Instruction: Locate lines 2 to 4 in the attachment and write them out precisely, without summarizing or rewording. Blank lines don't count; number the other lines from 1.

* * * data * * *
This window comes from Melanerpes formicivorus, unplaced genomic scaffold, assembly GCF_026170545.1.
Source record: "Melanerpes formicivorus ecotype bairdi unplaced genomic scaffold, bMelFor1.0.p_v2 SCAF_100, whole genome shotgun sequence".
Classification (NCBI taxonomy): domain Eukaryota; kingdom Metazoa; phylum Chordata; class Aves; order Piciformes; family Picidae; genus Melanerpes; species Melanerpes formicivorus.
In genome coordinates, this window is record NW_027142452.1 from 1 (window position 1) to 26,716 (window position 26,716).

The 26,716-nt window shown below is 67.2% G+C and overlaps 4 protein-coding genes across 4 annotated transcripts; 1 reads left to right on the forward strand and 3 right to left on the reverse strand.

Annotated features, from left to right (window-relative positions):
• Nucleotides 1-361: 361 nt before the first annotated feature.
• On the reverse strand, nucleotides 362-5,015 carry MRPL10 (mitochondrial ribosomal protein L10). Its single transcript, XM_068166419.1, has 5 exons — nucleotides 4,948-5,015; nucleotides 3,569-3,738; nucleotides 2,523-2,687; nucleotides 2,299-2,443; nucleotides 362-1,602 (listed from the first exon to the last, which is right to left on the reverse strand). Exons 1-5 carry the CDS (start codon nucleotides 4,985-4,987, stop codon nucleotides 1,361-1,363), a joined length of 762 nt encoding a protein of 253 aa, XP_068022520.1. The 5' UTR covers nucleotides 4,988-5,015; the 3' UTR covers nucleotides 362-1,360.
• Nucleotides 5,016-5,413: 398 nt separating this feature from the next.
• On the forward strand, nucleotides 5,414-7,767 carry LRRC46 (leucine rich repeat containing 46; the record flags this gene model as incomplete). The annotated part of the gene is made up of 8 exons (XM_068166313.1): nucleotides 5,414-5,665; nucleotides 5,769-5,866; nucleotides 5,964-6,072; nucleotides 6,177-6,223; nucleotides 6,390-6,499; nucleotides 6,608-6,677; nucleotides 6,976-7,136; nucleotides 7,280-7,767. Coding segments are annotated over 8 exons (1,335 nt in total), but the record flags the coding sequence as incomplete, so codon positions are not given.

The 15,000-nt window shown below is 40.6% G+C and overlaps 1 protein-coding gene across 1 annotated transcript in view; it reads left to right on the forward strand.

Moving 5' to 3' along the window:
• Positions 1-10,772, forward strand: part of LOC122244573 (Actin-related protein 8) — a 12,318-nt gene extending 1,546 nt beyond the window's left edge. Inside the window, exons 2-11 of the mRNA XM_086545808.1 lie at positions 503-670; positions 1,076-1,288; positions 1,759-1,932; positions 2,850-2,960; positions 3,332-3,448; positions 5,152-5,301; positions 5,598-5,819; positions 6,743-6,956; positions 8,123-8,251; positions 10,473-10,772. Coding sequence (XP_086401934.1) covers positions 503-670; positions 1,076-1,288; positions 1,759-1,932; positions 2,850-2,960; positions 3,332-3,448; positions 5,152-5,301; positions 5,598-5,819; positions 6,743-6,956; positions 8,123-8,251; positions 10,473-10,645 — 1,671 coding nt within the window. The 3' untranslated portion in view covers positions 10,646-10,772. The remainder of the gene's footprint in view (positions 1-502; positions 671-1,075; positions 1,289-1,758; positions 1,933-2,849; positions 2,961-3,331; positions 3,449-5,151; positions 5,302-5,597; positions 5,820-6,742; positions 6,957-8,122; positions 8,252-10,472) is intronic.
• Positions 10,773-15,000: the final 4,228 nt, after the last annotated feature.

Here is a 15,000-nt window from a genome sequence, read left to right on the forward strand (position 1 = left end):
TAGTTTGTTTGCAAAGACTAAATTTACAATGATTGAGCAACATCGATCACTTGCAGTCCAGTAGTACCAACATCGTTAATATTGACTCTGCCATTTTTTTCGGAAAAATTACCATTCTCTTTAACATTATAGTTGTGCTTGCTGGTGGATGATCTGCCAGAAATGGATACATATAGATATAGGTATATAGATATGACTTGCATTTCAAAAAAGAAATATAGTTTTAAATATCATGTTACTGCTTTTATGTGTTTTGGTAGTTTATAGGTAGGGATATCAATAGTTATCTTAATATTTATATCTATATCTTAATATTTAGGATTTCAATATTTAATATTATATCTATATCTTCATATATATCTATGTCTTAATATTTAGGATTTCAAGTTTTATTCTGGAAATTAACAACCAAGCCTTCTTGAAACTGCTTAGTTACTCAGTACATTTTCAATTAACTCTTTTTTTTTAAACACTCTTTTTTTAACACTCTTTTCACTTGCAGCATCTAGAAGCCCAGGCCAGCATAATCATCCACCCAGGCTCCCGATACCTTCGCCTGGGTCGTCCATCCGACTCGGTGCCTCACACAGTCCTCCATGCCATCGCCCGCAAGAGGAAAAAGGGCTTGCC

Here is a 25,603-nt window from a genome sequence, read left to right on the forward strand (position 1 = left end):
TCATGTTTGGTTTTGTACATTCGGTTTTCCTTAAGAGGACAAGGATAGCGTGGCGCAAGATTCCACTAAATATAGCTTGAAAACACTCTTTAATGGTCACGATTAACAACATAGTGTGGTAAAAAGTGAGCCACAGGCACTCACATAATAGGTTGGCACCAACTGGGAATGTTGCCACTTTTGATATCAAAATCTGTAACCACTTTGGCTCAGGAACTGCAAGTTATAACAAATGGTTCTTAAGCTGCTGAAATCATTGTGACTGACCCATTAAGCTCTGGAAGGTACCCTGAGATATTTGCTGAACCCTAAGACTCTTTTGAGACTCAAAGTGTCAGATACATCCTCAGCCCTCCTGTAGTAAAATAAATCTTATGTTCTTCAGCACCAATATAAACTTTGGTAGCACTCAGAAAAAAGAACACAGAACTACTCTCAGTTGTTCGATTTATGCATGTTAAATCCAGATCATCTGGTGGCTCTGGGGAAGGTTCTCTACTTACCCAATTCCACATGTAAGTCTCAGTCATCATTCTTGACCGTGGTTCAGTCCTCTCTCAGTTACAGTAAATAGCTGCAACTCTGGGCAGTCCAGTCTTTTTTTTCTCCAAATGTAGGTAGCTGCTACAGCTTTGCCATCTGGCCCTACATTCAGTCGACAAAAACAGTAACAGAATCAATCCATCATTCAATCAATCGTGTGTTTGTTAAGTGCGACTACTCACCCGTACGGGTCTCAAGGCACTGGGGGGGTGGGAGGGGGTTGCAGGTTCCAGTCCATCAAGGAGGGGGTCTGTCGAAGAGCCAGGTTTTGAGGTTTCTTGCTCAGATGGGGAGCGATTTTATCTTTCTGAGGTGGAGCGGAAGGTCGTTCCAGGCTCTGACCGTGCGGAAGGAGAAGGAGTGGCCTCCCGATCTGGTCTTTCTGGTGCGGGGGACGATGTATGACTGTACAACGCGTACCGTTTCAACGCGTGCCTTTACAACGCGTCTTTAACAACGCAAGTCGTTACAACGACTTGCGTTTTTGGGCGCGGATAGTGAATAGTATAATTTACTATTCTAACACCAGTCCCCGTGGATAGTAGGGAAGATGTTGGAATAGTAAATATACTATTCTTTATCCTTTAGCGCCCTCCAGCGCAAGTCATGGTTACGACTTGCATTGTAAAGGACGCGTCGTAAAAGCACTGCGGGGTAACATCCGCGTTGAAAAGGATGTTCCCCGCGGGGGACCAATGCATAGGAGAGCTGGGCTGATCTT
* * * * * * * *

Source record: "Melanerpes formicivorus ecotype bairdi unplaced genomic scaffold, bMelFor1.0.p_v2 SCAF_100, whole genome shotgun sequence".
Classification (NCBI taxonomy): domain Eukaryota; kingdom Metazoa; phylum Chordata; class Aves; order Piciformes; family Picidae; genus Melanerpes; species Melanerpes formicivorus.
In genome coordinates, this window is record NW_027142452.1 from 1 (window position 1) to 26,716 (window position 26,716).